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India implements GST: Understanding ramifications of Input Tax Credit Method

Jul 12, 2017

The Goods and Services Tax (GST) is in. It is a comprehensive indirect tax on manufacture, sale, and consumption of goods and services. It replaces different taxes that the Center and State governments levy separately. The GST contains extensive provisions with regard to the State Goods and Service Tax (SGST); Central Goods and Service Tax (CGST); Integrated Goods and Service Tax (IGST) and other factors related with the supply of goods and services, input tax credit, time and place of supply, valuation, and provisions for transition.

Tax is collected at each stage on the basis of the input tax credit method, in which taxes paid in other states can be claimed. This would allow GST-registered businesses to claim tax credit to the value of GST they paid on purchase of goods or services in other states as part of their normal commercial activity.

Goods and services are not distinguished from one another and are taxed at a flat single rate in a supply chain till they reach the consumer. The administrative responsibility will be with a single authority that will levy tax. Exports will be zero-rated supply whereas imports will be charged the same taxes as those on domestic goods and services—sticking to the destination principle.

How the GST affects the input tax credit method

According to this method, details of the recipient trying to avail credit will be matched with that of the supplier in order to authenticate that the credit was availed. If there is mismatch, the accruing discrepancy will be added on to tax liability of recipient in subsequent month. Moreover, in case of tax not deposited by supplier or transaction details not furnished, GST input tax credit cannot be availed by the recipient and the claims will fall through in case of those supplies.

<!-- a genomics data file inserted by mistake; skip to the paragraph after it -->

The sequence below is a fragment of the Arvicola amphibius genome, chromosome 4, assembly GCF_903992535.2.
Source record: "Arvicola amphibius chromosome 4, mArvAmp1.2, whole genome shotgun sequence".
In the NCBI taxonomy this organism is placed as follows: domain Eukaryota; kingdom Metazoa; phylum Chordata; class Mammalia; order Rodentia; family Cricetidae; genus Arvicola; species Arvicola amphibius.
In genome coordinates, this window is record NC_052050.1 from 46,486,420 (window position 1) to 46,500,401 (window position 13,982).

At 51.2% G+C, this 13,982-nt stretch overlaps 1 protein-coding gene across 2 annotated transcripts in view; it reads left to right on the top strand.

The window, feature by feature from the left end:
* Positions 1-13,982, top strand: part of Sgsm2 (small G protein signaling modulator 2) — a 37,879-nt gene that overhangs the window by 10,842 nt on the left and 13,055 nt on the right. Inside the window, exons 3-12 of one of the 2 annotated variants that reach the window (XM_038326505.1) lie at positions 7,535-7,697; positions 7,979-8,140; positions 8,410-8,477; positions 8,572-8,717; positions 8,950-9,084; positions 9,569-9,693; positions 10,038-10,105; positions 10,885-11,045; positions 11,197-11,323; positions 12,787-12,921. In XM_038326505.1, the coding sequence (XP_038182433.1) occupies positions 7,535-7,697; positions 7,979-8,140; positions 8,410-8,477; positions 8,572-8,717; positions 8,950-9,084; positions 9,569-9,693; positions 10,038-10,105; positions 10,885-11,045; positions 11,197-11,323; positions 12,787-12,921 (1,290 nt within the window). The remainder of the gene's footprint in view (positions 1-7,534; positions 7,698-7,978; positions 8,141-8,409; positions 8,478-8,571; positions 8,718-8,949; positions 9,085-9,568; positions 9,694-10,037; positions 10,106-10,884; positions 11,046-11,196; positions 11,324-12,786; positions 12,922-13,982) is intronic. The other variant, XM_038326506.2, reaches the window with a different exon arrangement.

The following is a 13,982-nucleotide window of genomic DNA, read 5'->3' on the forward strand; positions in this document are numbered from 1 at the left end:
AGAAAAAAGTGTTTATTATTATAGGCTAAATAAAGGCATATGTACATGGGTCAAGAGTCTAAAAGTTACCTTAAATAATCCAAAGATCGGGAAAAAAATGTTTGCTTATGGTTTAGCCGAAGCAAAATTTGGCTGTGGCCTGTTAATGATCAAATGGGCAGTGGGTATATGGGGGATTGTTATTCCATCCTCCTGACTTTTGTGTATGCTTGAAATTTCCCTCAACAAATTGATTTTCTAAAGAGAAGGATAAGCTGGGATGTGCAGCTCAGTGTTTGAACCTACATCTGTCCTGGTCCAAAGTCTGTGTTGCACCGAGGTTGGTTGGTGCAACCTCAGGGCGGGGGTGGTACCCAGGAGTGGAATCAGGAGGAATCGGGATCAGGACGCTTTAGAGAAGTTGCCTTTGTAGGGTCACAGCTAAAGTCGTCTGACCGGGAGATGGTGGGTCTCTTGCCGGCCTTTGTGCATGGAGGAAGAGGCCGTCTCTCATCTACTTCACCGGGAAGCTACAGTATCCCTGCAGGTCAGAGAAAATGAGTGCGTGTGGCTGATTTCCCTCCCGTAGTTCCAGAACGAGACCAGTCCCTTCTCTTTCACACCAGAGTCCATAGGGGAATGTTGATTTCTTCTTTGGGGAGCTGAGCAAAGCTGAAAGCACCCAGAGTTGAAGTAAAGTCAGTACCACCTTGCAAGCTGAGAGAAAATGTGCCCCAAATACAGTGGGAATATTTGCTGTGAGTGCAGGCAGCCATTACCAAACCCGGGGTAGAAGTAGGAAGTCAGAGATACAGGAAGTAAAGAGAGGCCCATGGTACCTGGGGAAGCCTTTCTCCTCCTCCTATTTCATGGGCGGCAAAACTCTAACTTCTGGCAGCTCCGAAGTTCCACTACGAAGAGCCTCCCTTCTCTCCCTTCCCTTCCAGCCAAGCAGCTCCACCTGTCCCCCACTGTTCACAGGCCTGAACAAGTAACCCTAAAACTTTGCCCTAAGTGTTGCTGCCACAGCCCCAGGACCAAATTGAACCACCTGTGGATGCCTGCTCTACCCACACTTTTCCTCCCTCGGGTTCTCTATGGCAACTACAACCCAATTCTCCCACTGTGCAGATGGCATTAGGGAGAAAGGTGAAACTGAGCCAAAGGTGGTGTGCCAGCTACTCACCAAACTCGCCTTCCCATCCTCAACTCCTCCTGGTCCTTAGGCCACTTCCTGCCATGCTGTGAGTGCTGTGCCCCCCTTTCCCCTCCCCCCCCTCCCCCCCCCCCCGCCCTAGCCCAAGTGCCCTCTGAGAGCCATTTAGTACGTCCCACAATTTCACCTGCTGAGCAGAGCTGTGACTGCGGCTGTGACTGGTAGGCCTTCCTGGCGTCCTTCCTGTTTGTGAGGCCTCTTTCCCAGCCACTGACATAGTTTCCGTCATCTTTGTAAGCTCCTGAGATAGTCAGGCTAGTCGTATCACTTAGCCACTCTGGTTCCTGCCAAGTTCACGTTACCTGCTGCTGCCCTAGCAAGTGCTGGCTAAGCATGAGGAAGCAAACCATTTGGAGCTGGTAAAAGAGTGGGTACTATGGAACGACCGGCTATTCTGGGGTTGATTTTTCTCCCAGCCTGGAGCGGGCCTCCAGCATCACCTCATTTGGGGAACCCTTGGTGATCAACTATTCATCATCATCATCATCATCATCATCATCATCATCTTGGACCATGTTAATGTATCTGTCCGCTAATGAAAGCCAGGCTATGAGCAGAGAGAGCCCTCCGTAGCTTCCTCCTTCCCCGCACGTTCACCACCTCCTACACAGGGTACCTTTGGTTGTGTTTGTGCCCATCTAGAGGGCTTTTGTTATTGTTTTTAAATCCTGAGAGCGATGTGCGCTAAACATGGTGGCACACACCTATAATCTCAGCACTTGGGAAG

Thus, by placing the liability on recipient for compliance can be a bone of contention, particularly with respect to the shipping industry where dispatch and handover takes place through several agencies with all of them required to keep a record. This can make the GST system cumbersome for them. Additionally, the time lag can be enormous in such situations, making claim of credit difficult.

With respect to freight and logistics, the input tax credit will have to be accrued from a number of agencies and vendors involved in the process and therefore keeping a veritable track of all vendors may be tiresome. Moreover, enterprises will have to ensure vendors are GST-compliant as well. Payment can be released by the recipient only after the other parties have uploaded the details on GST Network.

A mixed bag for Indian businesses and industry?

The various industries of India now have to analyze and study the provisions of the GST law so as to understand in depth the impact on their trade. It will also help it in formulating responses that will be essential to identify the important implementation requirements for transitioning from the current indirect tax regime to the GST rollout one. Some industry experts are of the opinion that the GST law will present opportunities for industry since the different entities involved in the process will have to review supply chain networks and align them to the new tax provisions which should result in supply chain efficiency. There are views on both the sides.

This article was first published on LinkedIn by Muqbil Ahmar

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